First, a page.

10. Gawin, F. Cocaine Addiction: Psychology And Neurophysiology. Science 1991, 251, 1580-1586.

  11. Davis, Kathleen. "Methamphetamine: Side Effects, Health Risks and Withdrawal." Medical News Today. MediLexicon International, Web.

  12. Smith, M.; Farah, M. Are Prescription Stimulants “Smart Pills”? The Epidemiology And Cognitive Neuroscience Of Prescription Stimulant Use By Normal Healthy Individuals. Psychological Bulletin 2011, 137, 717-741.

  13. Teter, C.; McCabe, S.; LaGrange, K.; Cranford, J.; Boyd, C. Illicit Use Of Specific Prescription Stimulants Among College Students: Prevalence, Motives, And Routes Of Administration. Pharmacotherapy 2006, 26, 1501-1510.

  14. Ibid.

  15. Lakhan, S.; Kirchgessner, A. Prescription Stimulants In Individuals With And Without Attention Deficit Hyperactivity Disorder: Misuse, Cognitive Impact, And Adverse Effects. Brain Behav 2012, 2, 661-677.

  16. Ibid.

  17. Klein-Schwartz, W. Abuse And Toxicity Of Methylphenidate. Current Opinion in Pediatrics 2002, 14, 219-223.

  18. Muijsers, R.; Wagstaff, A. Transdermal Fentanyl. Drugs 2001, 61, 2289-2307.

  19. Gatehouse, Jonathon, and Macdonald, Nancy. “Fentanyl: The King of All Opiates, and a Killer Drug Crisis,” Macleans.ca. 21 Sept. 2015. Web.

  20. Gutstein H, Akil H. Opioid Analgesics. In: Goodman & Gilman’s the Pharmacological Basis of Therapeutics. 11th ed. McGraw-Hill; 2006.

  21. Ibid.

  22. "RCMP Releases Video on the Dangers of Fentanyl." Government of Canada, Royal Canadian Mounted Police. 13 Sept. 2016. Web.

  23. "Signs and Symptoms of Fentanyl Abuse." Narconon International. Web.

  24. Gatehouse, Jonathon, and Macdonald, Nancy. “Fentanyl: The King of All Opiates, and a Killer Drug Crisis,” Macleans.ca. 21 Sept. 2015. Web.

  25. "Increases in Fentanyl Drug Confiscations and Fentanyl-related Overdose Fatalities." Centers for Disease Control and Prevention. Centers for Disease Control and Prevention, 26 Oct. 2015. Web.

  26. Stewart, Eric. "RCMP Gazette." Government of Canada, Royal Canadian Mounted Police. 24 June 2016. Web.

  27. Hill, S.; Thomas, S. Clinical Toxicology Of Newer Recreational Drugs. Clinical Toxicology 2011, 49, 705-719.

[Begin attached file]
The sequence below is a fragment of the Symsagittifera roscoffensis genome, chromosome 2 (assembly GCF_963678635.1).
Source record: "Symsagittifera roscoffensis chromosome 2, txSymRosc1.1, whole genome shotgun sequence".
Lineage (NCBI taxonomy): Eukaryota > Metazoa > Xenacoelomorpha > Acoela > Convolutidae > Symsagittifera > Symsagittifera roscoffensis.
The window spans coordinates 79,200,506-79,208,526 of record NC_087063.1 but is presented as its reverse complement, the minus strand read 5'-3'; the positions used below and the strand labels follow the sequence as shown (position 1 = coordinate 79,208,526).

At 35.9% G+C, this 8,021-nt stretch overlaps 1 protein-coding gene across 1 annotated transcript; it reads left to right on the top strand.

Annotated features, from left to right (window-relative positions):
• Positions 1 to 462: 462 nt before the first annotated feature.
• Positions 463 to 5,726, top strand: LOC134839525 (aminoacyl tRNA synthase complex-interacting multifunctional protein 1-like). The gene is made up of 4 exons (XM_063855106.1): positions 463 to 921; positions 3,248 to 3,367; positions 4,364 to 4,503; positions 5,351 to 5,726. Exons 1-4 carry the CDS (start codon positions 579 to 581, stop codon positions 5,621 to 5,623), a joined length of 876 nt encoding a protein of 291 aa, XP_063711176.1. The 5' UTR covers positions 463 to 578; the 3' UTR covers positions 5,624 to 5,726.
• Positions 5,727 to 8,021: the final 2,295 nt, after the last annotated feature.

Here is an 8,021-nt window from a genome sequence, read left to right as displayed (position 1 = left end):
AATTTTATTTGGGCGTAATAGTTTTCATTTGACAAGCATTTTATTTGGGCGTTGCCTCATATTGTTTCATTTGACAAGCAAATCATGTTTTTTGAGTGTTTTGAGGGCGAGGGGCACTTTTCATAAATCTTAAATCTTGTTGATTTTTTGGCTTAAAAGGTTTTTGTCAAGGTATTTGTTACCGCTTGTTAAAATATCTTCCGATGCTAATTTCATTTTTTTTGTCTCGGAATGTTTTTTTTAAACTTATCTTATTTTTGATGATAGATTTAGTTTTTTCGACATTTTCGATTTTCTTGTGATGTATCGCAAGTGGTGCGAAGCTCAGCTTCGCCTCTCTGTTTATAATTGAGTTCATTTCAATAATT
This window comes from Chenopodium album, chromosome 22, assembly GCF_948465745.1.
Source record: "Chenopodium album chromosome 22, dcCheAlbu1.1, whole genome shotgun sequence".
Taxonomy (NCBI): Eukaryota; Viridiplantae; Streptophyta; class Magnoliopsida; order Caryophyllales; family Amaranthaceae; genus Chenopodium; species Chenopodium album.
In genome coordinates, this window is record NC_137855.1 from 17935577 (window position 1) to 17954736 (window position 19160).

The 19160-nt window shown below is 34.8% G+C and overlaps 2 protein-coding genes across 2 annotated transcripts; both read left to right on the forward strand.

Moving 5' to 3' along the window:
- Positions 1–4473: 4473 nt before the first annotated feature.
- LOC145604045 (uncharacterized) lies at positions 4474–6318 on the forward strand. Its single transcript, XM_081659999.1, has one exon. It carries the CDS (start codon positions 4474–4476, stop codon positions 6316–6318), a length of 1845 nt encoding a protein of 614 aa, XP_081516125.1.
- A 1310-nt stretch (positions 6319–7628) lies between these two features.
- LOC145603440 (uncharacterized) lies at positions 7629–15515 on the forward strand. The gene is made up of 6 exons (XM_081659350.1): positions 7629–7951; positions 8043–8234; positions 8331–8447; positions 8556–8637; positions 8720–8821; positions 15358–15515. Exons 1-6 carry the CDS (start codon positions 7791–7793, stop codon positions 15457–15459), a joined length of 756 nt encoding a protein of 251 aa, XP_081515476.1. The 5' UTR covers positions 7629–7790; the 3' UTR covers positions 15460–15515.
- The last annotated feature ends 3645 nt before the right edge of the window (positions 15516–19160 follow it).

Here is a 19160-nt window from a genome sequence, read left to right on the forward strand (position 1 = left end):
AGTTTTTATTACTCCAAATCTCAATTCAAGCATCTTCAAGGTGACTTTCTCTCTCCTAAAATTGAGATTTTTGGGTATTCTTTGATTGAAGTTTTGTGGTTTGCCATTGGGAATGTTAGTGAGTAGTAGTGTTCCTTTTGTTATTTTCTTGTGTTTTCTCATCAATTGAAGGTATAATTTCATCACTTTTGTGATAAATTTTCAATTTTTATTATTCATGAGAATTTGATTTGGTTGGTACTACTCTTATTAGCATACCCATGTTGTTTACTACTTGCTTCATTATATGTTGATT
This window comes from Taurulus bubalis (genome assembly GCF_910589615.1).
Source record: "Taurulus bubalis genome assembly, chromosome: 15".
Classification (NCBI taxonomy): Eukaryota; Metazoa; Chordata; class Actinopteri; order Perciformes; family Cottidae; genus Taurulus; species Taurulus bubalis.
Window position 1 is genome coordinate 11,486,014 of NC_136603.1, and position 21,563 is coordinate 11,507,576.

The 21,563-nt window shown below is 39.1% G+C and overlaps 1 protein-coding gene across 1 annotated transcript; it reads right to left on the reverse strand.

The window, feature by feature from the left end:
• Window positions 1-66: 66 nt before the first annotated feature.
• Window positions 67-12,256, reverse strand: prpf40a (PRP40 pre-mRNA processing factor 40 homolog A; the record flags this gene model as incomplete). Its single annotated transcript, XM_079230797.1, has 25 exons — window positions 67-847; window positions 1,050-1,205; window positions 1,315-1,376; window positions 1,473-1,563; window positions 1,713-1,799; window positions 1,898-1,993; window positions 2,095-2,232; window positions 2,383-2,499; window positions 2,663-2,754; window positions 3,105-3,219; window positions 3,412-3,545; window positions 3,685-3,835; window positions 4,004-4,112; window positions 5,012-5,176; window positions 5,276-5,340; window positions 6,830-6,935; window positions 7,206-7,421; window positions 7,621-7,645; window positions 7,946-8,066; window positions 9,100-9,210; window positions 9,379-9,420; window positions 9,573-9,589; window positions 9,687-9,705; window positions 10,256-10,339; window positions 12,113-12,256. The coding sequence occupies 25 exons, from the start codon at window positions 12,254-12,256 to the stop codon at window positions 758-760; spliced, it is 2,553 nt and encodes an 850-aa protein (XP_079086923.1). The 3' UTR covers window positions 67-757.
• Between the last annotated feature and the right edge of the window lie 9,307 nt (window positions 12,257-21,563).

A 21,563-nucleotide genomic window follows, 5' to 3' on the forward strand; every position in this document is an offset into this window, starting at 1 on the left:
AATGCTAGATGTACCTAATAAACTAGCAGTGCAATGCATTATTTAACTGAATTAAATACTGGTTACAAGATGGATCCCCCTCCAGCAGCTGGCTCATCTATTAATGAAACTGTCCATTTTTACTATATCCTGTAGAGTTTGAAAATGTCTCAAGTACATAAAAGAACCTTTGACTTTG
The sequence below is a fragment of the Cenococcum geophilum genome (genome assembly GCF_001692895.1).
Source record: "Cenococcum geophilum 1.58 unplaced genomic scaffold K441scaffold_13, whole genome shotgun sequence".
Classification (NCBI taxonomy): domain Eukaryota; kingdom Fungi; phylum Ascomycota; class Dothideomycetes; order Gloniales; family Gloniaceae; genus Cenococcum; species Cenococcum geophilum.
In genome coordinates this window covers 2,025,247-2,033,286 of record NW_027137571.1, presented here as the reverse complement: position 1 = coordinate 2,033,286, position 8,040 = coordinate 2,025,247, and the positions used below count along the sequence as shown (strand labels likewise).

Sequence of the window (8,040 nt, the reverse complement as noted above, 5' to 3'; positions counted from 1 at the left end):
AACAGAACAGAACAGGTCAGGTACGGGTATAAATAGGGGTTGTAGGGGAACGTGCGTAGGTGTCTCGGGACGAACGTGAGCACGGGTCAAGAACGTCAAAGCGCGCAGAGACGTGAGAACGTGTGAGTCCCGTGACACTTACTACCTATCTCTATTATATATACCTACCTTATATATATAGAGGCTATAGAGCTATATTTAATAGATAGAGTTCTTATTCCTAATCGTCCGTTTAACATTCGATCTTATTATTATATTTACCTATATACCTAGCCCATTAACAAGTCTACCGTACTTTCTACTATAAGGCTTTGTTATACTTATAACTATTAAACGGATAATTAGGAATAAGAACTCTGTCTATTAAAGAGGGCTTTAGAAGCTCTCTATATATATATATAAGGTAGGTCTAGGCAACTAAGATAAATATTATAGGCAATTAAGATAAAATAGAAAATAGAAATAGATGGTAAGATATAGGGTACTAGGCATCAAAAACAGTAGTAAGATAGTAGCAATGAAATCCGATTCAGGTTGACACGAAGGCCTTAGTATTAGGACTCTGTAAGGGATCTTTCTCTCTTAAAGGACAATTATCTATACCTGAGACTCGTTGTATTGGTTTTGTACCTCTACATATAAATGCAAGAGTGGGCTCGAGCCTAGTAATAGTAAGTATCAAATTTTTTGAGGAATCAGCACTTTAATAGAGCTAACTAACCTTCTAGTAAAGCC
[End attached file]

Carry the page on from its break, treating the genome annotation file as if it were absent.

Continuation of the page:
28. Freese, T.; Miotto, K.; Reback, C. The Effects And Consequences Of Selected Club Drugs. Journal of Substance Abuse Treatment 2002, 23, 151-156.

  29. Gahlinger, P. M. (2004). Club drugs: MDMA, gamma-hydroxybutyrate (GHB), Rohypnol, and ketamine. American Family Physician, 69(11), 2619–26. -

  30. Hudson, A.; Lalies, M.; Baker, G.; Wells, K.; Aitchison, K. Ecstasy, Legal Highs And Designer Drug Use: A Canadian Perspective. Drug Science, Policy and Law 2013, 1.

  31. Ibid.

  32. Gahlinger, P. M. (2004). Club drugs: MDMA, gamma-hydroxybutyrate (GHB), Rohypnol, and ketamine. American Family Physician, 69(11), 2619–26. 

  33. Montoya, A.; Sorrentino, R.; Lukas, S.; Price, B. Long-Term Neuropsychiatric Consequences Of "Ecstasy" (MDMA): A Review. Harv Rev Psychiatry 2002, 10, 212-220.

  34. Ibid.

  35. Teter, C.; Guthrie, S. A Comprehensive Review Of MDMA And GHB: Two Common Club Drugs. Pharmacotherapy 2001, 21, 1486-1513.

  36. Gawin, F. Cocaine Addiction: Psychology And Neurophysiology. Science 1991, 251, 1580-1586.

  37. Baylen, C.; Rosenberg, H. A Review Of The Acute Subjective Effects Of MDMA/Ecstasy. Addiction 2006, 101, 933-947.

  38. Montoya, A.; Sorrentino, R.; Lukas, S.; Price, B. Long-Term Neuropsychiatric Consequences Of "Ecstasy" (MDMA): A Review. Harv Rev Psychiatry 2002, 10, 212-220.

  39. Nichols, D. Hallucinogens. Pharmacology & Therapeutics 2004, 101, 131-181.

  40. Passie, T.; Seifert, J.; Schneider, U.; Emrich, H. The Pharmacology Of Psilocybin. Addiction Biology 2002, 7, 357-364.

  41. Cunningham, N. Hallucinogenic Plants Of Abuse. Emerg Med Australas 2008, 20, 167-174.

  42. (146) Passie, T.; Seifert, J.; Schneider, U.; Emrich, H. The Pharmacology Of Psilocybin. Addiction Biology 2002, 7, 357-364.

  43. Cunningham, N. Hallucinogenic Plants Of Abuse. Emerg Med Australas 2008, 20, 167-174.

  44. Passie, T.; Halpern, J.; Stichtenoth, D.; Emrich, H.; Hintzen, A. The Pharmacology Of Lysergic Acid Diethylamide: A Review. CNS Neuroscience & Therapeutics 2008, 14, 295-314.

  45. Nichols, D. Hallucinogens. Pharmacology & Therapeutics 2004, 101, 131-181.

  46. Abraham, H. The Psychopharmacology Of Hallucinogens. Neuropsychopharmacology 1996, 14, 285-298

  47. Passie, T.; Seifert, J.; Schneider, U.; Emrich, H. The Pharmacology Of Psilocybin. Addiction Biology 2002, 7, 357-364.

  48. Haroz, R.; Greenberg, M. New Drugs Of Abuse In North America. Clinics in Laboratory Medicine 2006, 26, 147-164.

  49.  Gawin, F. Cocaine Addiction: Psychology And Neurophysiology. Science 1991, 251, 1580-1586.

  50. “The Truth About Prescription Drug Abuse." Foundation for a Drug-Free World. Web.

  51.  Health Canada,. Canadian Alcohol And Drug Use Monitoring Survey: Summary Of Results For 2012; 2014.

  52. "Teen Drug Abuse Facts & Their Implications." Canadian Centre for Addictions. 19 Aug. 2016. Web.

  53.  Health Canada,. Canadian Alcohol And Drug Use Monitoring Survey: Summary Of Results For 2012; 2014.

  54.  "The Dangers of Buying Street Drugs." Drug Addiction Help. 13 June 2011. Web.

  55. "Dangers of Getting Drugs from a Dealer." Drug Rehab Experts. Web.